WASHINGTON — White House officials were first notified April 16 about an investigation into Internal Revenue Service scrutiny of conservative groups and discussed its potential findings with the Treasury Department but never told President Obama, the White House said Monday.
The IRS inspector general informed the White House counsel’s office about the agency’s nearly finished audit along with other reviews nearly a month before its release, the White House said.
Kathryn Ruemmler, the White House counsel, was personally told on April 24, and she notified White House chief of staff Denis McDonough and other senior aides without informing the president, the White House said.
‘‘She made the decision or the judgment that it was not necessary or appropriate to inform the president of this, and that didn’t happen,’’ said White House press secretary Jay Carney. ‘‘And most importantly, no action was taken by anyone in this building to intervene.’’
He added that the president would not have acted even if he had known.
“Obviously, that would be wholly inappropriate,’’ Carney said.
The details provided Monday by the White House went beyond its previous account and might provide additional fodder for critics pressing to understand what and when the president and his team knew about the IRS misconduct. During a series of television interviews Sunday, Dan Pfeiffer, the president’s senior adviser, made no mention that McDonough or others had been notified and said that the White House had ‘‘no idea what the facts were’’ when Ruemmler was informed.
Carney acknowledged Monday that Ruemmler was told that certain key words like ‘‘tea party’’ and ‘‘patriot’’ were used to target conservative organizations.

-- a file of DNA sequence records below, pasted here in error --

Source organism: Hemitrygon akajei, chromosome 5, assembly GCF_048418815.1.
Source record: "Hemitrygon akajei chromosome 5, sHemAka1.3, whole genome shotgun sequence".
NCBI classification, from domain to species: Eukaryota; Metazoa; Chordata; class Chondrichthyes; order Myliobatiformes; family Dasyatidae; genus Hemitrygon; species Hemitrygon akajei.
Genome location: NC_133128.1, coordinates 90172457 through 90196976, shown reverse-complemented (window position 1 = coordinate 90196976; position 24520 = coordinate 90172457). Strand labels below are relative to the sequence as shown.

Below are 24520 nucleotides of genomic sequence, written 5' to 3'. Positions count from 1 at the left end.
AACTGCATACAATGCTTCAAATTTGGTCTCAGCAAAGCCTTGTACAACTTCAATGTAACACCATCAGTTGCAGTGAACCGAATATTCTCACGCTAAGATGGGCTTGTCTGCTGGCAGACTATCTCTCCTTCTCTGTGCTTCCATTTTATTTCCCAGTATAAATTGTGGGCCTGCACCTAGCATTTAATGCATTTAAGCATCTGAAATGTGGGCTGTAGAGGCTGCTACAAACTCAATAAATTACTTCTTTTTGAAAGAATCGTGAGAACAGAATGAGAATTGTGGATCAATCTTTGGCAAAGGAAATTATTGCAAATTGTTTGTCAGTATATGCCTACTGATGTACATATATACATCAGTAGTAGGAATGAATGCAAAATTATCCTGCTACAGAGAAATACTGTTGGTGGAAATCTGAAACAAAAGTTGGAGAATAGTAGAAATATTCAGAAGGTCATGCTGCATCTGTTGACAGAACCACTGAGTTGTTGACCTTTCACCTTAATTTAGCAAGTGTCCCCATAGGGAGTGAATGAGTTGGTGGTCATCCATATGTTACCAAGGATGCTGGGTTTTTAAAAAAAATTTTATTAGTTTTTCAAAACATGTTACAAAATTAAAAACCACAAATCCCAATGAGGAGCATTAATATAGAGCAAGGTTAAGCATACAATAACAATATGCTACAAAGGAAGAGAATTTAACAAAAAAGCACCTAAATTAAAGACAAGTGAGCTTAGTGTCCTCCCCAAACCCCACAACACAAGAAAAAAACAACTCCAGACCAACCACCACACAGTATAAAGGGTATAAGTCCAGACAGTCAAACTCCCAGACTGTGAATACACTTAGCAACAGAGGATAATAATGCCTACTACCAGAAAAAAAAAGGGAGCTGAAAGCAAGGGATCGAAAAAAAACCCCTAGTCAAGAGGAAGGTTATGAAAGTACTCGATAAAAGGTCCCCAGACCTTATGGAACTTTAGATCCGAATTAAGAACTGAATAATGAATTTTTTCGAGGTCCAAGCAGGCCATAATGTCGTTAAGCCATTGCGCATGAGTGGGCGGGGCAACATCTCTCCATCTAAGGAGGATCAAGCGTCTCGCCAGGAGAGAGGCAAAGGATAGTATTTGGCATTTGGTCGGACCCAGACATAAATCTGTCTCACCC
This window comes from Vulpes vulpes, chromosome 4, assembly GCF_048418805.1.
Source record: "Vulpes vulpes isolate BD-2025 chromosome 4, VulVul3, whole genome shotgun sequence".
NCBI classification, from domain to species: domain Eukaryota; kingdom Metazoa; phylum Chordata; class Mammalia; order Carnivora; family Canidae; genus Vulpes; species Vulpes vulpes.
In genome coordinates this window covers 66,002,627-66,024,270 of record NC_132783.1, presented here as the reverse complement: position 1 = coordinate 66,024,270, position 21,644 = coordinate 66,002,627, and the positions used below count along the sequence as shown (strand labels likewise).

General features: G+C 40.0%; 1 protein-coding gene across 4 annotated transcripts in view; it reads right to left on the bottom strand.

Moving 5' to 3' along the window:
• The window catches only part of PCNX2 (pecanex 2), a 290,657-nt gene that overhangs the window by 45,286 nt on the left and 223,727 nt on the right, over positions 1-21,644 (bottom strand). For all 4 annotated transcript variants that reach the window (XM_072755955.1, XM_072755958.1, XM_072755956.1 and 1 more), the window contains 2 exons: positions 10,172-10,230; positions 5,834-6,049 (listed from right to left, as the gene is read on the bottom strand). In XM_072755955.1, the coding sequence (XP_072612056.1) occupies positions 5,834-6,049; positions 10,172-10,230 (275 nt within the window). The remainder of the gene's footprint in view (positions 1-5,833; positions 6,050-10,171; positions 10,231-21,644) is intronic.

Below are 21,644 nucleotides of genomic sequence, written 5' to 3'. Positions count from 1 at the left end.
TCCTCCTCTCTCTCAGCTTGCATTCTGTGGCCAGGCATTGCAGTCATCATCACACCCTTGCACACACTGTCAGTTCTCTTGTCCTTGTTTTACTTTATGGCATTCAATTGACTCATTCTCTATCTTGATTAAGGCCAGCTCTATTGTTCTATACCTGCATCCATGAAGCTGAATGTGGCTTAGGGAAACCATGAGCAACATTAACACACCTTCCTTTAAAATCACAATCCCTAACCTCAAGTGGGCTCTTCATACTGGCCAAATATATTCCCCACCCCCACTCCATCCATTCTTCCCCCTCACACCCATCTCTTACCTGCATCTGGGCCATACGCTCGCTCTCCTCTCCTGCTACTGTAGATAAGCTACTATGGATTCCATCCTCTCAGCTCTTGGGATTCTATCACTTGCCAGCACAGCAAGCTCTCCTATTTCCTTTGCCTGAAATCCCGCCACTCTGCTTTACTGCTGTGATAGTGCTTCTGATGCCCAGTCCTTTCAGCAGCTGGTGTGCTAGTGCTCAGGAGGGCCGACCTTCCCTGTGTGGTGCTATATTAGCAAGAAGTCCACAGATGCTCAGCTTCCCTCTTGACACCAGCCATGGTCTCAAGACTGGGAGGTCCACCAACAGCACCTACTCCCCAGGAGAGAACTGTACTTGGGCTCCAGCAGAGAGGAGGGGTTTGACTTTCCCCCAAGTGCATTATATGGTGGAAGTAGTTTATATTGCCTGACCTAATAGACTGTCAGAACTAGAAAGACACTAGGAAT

‘‘We knew the nature of some of the potential findings,’’ he said, ‘‘but we did not have a copy of the draft report, we did not know the details, the scope or the motivation surrounding the misconduct, and we did not know who was responsible.’’
He said the White House discussed the pending report with officials in the offices of Treasury Secretary Jacob J. Lew’s chief of staff and general counsel ‘‘to understand the anticipated timing of the release of the report and the potential findings’’ by the inspector general.
Carney said that IRS efforts to single out conservative groups applying for tax-exempt status for special scrutiny had ceased by the time the White House was made aware of the near-complete inspector general’s report, so no action was needed at that time to stop it.
The revised version of White House events came as the Senate Finance Committee sent a six-page letter to Steven Miller, the outgoing acting IRS commissioner, with 41 questions on the matter.
The questions, which are to be answered by May 31, go well beyond the IRS to the question Republicans have been focused on for a week: Who in the Obama administration knew what and when?
The letter was signed by Senators Max Baucus of Montana and Orrin Hatch of Utah, the chairman and ranking Republican, respectively, of the committee.
The Finance Committee plans to convene a hearing on the issue Tuesday that is to feature Douglas Shulman, a Bush administration appointee who led the IRS for much of the targeting effort and has yet to be questioned.